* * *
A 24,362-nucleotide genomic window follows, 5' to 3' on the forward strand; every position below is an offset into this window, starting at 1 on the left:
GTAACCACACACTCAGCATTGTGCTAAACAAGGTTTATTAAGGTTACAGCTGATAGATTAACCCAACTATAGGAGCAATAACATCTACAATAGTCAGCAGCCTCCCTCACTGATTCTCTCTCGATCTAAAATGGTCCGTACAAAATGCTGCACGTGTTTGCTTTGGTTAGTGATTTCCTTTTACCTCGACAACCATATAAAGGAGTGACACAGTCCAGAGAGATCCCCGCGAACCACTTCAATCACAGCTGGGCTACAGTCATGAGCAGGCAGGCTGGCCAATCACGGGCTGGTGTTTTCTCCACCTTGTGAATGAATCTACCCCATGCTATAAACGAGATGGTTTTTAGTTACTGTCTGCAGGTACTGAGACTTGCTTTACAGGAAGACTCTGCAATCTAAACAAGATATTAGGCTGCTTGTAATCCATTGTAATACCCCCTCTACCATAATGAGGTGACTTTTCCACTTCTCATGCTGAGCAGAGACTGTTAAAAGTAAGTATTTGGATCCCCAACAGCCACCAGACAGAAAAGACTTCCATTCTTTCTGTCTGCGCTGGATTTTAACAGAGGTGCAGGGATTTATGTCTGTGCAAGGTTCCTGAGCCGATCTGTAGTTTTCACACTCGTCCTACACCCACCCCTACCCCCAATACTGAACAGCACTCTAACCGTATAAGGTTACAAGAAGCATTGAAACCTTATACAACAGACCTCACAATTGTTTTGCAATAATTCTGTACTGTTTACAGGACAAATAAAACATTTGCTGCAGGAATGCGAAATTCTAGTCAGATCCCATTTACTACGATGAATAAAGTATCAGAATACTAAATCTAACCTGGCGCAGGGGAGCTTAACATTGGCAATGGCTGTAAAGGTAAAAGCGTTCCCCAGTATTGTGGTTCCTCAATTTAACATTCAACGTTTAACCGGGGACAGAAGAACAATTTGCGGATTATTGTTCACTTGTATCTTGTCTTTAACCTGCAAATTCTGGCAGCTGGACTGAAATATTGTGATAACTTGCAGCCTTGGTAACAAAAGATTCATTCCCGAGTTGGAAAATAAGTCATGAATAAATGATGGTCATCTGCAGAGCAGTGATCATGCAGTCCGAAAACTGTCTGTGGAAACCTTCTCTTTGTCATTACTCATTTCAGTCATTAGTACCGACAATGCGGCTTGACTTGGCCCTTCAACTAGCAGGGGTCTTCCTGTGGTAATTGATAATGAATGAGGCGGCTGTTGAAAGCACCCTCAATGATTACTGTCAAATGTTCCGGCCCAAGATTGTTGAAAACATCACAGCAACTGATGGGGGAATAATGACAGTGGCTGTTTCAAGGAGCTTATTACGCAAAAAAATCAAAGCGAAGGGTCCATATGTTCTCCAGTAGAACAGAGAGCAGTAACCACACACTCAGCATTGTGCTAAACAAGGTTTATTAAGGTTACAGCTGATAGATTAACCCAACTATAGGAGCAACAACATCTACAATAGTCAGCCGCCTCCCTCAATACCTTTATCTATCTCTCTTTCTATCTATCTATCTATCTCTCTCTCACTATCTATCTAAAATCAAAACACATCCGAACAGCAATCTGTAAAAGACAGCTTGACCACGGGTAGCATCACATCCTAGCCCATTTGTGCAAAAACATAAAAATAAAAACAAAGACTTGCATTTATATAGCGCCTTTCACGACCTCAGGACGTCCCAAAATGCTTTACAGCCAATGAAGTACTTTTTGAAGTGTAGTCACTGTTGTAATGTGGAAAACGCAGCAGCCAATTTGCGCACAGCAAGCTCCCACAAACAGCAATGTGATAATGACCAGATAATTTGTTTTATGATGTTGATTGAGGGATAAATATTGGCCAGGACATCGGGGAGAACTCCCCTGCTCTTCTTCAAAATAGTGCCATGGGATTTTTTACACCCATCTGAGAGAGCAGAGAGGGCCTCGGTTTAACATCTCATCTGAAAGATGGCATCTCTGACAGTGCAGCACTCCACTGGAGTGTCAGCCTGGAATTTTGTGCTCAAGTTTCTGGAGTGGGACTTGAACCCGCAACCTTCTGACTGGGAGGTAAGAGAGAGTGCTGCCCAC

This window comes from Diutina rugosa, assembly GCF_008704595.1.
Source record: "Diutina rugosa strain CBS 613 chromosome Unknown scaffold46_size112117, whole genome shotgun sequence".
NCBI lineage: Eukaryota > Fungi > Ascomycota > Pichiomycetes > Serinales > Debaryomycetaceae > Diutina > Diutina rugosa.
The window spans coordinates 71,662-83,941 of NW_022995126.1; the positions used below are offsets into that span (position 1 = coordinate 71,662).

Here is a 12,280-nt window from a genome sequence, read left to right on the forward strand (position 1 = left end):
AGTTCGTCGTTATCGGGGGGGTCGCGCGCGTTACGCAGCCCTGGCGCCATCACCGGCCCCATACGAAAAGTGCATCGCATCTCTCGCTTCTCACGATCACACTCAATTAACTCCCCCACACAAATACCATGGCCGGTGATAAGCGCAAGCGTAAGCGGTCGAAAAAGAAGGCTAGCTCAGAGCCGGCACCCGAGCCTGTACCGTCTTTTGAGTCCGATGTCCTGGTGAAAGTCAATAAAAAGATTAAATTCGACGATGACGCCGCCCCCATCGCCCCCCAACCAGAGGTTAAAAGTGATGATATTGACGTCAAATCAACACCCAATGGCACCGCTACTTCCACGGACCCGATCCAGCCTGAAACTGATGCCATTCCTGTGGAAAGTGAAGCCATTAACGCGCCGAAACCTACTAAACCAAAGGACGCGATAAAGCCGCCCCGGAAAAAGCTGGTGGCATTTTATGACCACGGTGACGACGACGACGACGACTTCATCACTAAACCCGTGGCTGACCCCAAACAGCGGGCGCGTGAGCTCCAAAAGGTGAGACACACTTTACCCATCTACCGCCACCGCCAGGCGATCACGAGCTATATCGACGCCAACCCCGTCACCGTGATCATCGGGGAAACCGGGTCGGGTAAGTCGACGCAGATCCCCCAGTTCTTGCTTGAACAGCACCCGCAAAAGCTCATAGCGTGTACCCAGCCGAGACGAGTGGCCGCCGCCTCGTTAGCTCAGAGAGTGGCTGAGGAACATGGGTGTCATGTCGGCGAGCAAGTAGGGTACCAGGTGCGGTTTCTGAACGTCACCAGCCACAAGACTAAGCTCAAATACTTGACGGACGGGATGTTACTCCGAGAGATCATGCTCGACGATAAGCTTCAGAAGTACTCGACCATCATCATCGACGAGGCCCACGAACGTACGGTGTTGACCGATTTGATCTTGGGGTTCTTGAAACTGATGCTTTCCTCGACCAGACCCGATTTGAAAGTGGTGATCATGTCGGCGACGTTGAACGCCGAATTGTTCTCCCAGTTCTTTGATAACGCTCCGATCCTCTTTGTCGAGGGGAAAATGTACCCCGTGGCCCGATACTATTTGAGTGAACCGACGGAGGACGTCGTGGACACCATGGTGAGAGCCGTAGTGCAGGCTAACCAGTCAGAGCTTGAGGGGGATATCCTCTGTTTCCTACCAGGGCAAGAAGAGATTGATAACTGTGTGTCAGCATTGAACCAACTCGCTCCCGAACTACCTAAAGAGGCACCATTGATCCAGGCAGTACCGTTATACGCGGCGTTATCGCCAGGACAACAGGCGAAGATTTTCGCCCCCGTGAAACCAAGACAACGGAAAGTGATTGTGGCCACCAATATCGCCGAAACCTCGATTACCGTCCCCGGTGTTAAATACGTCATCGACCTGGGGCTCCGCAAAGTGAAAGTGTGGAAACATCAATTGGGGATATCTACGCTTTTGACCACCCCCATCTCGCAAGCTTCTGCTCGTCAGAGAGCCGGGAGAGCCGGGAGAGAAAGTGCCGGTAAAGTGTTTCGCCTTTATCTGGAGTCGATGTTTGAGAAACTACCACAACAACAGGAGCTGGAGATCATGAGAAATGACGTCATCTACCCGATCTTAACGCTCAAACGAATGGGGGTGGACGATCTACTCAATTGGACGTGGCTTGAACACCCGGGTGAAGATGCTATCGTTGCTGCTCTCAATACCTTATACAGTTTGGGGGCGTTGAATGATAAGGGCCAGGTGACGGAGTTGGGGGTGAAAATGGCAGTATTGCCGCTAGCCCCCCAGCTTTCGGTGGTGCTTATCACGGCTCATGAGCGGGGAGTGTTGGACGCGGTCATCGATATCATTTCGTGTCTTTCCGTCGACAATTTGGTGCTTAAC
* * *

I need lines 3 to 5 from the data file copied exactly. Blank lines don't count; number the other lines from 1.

This window comes from Diutina rugosa, assembly GCF_008704595.1.
Source record: "Diutina rugosa strain CBS 613 chromosome Unknown scaffold46_size112117, whole genome shotgun sequence".
NCBI lineage: Eukaryota > Fungi > Ascomycota > Pichiomycetes > Serinales > Debaryomycetaceae > Diutina > Diutina rugosa.